My deadline for writing this column came shortly after the terrorist attacks of September 11. A dozen different potential columns passed through my mind. In the end, I decided to devote this space to excerpts from a letter faxed to me on September 12, one day after the tragedy. It gives personal, individual focus to a conflict normally discussed in global terms—and poses an important challenge to the church. For me, everything going on in the world took on a different slant because of this letter.
Dear Mr. Yancey,
Considering the terrible tragedy that happened yesterday in this nation, I don't know whether this is the appropriate time to write about something personal. But perhaps because of what happened, I think I should write this letter, because I am convinced now that evil does exist in this world.
Growing up in Pakistan, I was a moderately religious Muslim. During the past few months, some of the events in my life caused me to think about God. A friend of mine had a brain tumor, and that caused me an immense amount of pain and sent me searching for the answer for "Why?" I read some books about the prophet Muhammad and the Islamic faith by Western scholars. I was shocked to learn a lot of things about my religion that I never knew. I felt—and still feel—betrayed and hurt. In a closed society like Pakistan, any sort of criticism of Islam is punishable by death, so one cannot have an unbiased view of the faith.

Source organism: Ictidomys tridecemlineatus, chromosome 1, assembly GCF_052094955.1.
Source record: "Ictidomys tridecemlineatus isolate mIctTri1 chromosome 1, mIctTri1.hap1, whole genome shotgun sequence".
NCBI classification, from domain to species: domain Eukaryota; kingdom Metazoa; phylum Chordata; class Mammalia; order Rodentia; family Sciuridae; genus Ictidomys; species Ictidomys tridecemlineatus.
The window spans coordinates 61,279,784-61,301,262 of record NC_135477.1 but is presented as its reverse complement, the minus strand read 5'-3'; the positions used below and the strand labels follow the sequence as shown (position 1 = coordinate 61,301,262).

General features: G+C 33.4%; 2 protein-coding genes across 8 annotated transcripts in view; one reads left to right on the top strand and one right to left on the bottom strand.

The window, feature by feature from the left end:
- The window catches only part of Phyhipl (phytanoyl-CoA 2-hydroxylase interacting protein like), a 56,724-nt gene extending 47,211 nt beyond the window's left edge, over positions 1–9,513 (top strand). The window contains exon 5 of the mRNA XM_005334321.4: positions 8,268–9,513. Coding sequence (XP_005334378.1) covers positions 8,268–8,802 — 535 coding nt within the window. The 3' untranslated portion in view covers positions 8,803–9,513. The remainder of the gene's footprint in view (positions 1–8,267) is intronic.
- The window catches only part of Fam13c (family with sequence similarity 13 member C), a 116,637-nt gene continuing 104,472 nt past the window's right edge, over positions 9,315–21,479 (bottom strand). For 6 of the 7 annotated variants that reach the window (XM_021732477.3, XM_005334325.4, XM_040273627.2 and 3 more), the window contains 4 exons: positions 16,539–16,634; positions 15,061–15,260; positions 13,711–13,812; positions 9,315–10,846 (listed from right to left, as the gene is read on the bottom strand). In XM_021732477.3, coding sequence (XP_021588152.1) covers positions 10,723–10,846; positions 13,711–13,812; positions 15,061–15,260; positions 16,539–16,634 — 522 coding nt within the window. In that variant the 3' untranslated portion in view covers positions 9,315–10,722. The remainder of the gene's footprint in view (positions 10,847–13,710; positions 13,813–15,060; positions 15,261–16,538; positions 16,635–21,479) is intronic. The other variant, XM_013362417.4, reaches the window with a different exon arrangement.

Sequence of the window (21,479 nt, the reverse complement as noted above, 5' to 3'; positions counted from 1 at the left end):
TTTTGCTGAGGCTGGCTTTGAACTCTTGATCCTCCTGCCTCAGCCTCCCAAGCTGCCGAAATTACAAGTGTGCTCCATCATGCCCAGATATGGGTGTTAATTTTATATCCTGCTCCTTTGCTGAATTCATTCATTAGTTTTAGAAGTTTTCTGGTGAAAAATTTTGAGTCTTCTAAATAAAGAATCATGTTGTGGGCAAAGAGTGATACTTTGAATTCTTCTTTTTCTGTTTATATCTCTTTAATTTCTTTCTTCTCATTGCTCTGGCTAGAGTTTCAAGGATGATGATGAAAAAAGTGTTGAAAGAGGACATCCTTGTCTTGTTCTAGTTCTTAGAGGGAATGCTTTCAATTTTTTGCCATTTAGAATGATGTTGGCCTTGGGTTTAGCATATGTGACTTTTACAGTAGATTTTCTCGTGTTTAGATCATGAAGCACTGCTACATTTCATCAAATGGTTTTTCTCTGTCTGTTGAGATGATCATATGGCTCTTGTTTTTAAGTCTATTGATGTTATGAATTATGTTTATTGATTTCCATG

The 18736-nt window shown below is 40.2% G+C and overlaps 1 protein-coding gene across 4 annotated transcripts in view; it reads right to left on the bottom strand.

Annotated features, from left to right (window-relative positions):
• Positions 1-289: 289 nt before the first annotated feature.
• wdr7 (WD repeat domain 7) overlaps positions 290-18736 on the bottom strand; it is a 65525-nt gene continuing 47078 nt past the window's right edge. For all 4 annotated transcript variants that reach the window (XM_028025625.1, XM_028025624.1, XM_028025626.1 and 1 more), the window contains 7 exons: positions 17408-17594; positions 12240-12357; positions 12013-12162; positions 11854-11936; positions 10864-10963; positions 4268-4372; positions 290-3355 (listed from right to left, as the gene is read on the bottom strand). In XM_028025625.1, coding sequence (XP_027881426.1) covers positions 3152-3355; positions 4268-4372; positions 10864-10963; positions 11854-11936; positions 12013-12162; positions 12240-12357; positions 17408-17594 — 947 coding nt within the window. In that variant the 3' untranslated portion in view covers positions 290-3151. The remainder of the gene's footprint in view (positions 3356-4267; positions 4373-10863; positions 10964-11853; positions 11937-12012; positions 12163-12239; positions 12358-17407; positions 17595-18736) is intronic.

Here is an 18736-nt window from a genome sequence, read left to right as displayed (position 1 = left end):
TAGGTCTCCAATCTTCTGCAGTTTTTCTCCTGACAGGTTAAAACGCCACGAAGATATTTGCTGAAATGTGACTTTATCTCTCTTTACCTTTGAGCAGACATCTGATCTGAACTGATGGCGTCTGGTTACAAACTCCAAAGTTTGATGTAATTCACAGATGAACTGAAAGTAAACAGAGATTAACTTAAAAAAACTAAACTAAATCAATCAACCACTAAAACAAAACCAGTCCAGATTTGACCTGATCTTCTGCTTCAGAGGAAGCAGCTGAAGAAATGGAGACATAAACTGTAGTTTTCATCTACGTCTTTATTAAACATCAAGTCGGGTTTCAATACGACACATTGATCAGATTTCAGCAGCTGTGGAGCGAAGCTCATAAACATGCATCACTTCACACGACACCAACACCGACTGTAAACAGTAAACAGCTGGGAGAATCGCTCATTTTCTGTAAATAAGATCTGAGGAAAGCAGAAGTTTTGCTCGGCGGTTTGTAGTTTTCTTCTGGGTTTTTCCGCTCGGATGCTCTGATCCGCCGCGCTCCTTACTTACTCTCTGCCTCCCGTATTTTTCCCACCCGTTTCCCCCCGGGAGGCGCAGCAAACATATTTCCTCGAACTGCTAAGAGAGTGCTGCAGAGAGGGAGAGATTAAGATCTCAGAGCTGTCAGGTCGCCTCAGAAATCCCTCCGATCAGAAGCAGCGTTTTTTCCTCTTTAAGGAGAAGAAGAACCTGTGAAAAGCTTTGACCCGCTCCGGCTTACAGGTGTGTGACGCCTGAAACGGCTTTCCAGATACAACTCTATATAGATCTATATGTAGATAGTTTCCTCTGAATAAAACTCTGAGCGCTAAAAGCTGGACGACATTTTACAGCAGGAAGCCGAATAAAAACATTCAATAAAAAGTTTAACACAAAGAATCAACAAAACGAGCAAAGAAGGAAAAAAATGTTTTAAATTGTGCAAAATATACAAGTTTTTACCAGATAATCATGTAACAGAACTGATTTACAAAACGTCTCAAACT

As I found out all these not so agreeable things about Islam, I found myself drawn toward the Christian faith. So I just called [a local pastor in the United States]. Over the past few months, I met with him regularly, and every time I asked him a lot of questions. Each time he would give me books to read.
For a Muslim ...1